Last Sunday saw our own Martyn Senior start training for his first 100-mile bike ride in aid of Action Medical Research for Children.
Action Medical Research finds and funds research to help hundreds of thousands of sick and disabled children who need help. The charity has been helping children for over 60 years and has invested over £110m in vital research and development to improve the quality of life for children
Currently the charity has over £11m invested in over 75 projects around the country. The research being funded covers a vast spectrum of ailments and diseases; from meningitis to brain cancer, epilepsy to sickle cell, each and every project is striving to save and change the lives of children through medical research.
The charity explains that ‘surprisingly medical research to help children is poorly funded in the UK. Action Medical Research has a critical job to do in helping fill this gap to protect children’.
There are many ways to become involved and support the work this fantastic charity does, one of which is to sign up to https://www.action.org.uk/suffolk-sunrise-100
This annual fundraising event raises lots of much needed funds. Martyn started his training last weekend with a cheeky little 25 miles around the Kent countryside and he promises to keep us up to date with some training pictures and regular updates. He is hoping to cover a good 300 to 400 miles over the next few weeks in preparation for the event.
We very much look forward to following the training and progress, updates will be posted here. If you want to support Martyn and this fabulous cause then here is the link https://www.action.org.uk/sponsor/martynsenior1962. All sponsorship welcomed!
If you would like any further information on Action Medical Research, please visit: https://www.action.org.uk/
Good luck Martyn!
Last weekend, I hopped over to London Excel to attend Professional Beauty 2016, a two-day expo of spa and beauty businesses. It’s one of Europe’s leading events for beauty and spa professionals, attracting over 30,000 visitors and seeing exhibits from over 800 beauty and spa brands.
I was invited to sit on the panel at a talk called “How our company is developing. What we feel Colleges should focus on to meet the ever changing and diverse needs of the Beauty industry?” with other spa industry professionals such as Ceri Silk from Saks Hair & Beauty, and Helena Field from the Mandarin Oriental spa in London, as part of a morning of talks about education within the spa and beauty sector. As usual, it was very helpful and provided a fantastic insight into the challenges of providing relevant and industry-specific skills to budding and developing spa therapists.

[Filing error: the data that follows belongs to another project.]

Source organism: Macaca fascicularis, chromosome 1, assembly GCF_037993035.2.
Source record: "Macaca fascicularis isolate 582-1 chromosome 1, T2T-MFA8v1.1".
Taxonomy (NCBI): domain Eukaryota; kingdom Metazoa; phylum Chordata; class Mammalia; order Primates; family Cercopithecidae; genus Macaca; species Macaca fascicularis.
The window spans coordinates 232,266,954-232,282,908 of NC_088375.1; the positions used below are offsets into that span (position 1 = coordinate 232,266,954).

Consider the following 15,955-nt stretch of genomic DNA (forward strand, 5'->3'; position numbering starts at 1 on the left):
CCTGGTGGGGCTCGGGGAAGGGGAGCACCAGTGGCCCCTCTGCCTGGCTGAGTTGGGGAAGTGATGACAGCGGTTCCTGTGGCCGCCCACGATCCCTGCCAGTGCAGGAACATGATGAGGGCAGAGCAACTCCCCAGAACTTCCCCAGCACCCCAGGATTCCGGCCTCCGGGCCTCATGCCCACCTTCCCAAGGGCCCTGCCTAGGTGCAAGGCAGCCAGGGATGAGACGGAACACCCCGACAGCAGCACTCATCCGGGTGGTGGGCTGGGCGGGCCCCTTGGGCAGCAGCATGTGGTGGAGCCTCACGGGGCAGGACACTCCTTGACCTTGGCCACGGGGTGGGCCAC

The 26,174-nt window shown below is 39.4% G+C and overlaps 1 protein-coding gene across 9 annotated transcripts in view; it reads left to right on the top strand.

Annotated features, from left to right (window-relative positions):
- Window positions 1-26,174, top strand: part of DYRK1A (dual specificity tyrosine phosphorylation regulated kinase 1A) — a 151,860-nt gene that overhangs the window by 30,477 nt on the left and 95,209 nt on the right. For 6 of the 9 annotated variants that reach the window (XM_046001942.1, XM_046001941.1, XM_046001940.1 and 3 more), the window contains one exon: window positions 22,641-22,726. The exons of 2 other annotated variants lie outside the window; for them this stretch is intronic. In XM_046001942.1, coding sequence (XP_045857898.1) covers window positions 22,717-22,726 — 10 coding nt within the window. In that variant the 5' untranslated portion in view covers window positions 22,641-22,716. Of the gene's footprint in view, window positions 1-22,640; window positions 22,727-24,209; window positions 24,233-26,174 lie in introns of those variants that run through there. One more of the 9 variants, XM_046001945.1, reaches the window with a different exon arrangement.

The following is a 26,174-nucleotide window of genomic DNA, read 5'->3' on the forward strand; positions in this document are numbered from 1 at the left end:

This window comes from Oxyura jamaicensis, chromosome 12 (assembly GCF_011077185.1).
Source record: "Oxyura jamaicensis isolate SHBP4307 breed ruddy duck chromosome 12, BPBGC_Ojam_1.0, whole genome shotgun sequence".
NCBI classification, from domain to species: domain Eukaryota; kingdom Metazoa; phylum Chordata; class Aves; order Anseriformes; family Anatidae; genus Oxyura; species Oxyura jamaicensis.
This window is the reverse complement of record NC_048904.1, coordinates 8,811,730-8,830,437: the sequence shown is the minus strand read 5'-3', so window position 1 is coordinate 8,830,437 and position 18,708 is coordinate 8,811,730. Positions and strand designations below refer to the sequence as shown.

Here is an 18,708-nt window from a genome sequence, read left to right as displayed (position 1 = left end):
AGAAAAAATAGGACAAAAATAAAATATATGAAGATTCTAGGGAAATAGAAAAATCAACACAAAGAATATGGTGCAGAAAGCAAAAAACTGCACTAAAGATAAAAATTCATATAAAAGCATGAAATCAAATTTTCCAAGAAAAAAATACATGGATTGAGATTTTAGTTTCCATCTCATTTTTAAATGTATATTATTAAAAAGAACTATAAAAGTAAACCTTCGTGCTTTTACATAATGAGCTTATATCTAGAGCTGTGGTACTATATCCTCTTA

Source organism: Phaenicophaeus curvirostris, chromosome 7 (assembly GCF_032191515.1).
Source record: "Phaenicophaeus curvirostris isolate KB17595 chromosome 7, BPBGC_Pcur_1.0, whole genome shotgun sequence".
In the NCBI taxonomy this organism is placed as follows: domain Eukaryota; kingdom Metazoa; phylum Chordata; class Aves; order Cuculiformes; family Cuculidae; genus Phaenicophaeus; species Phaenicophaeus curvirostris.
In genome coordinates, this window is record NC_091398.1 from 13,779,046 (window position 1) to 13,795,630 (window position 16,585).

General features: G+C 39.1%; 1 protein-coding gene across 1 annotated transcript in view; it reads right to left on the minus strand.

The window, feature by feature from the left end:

So what were the findings from the talk? Well, there was a strong emphasis from the panel that there is a lack of commercial skills being trained in colleges, which is an issue we’ve discussed previously. However, frontline educators are aware of this but haven’t got the funding or the time to deliver those skills. Resources are often stretched thin and demands of employers are growing.
I suggested that there was a shift towards “total wellness” by the larger spa operators and getting the basics right without the need for the peripheral treatments. However, smaller spas and salons are looking for better value for money with the increase in Living Wage. They want more skills and experience for the money, so we’re advising therapists to perfect the core skills first to make sure they have a decent understanding of what’s required in each role, and then bolt on usable job-specific qualifications to add value.
The general consensus was that there is too much in the way of celebrity endorsed trends such as media make-up qualifications which lead people into qualifying with no jobs available to them. It’s important that the education sector train people to do that jobs that are available and that are in demand to make them more employable, and more useful to the spa and beauty sector.
It was an honour to once again help the development of the workforce to meet the demands of the spa and beauty industry and its employers. I hope that our insight into the gaps in skills supply that spa and beauty employers are experiencing will help inform spa and beauty teaching policy in a meaningful way.
Written by Jean Wing Hing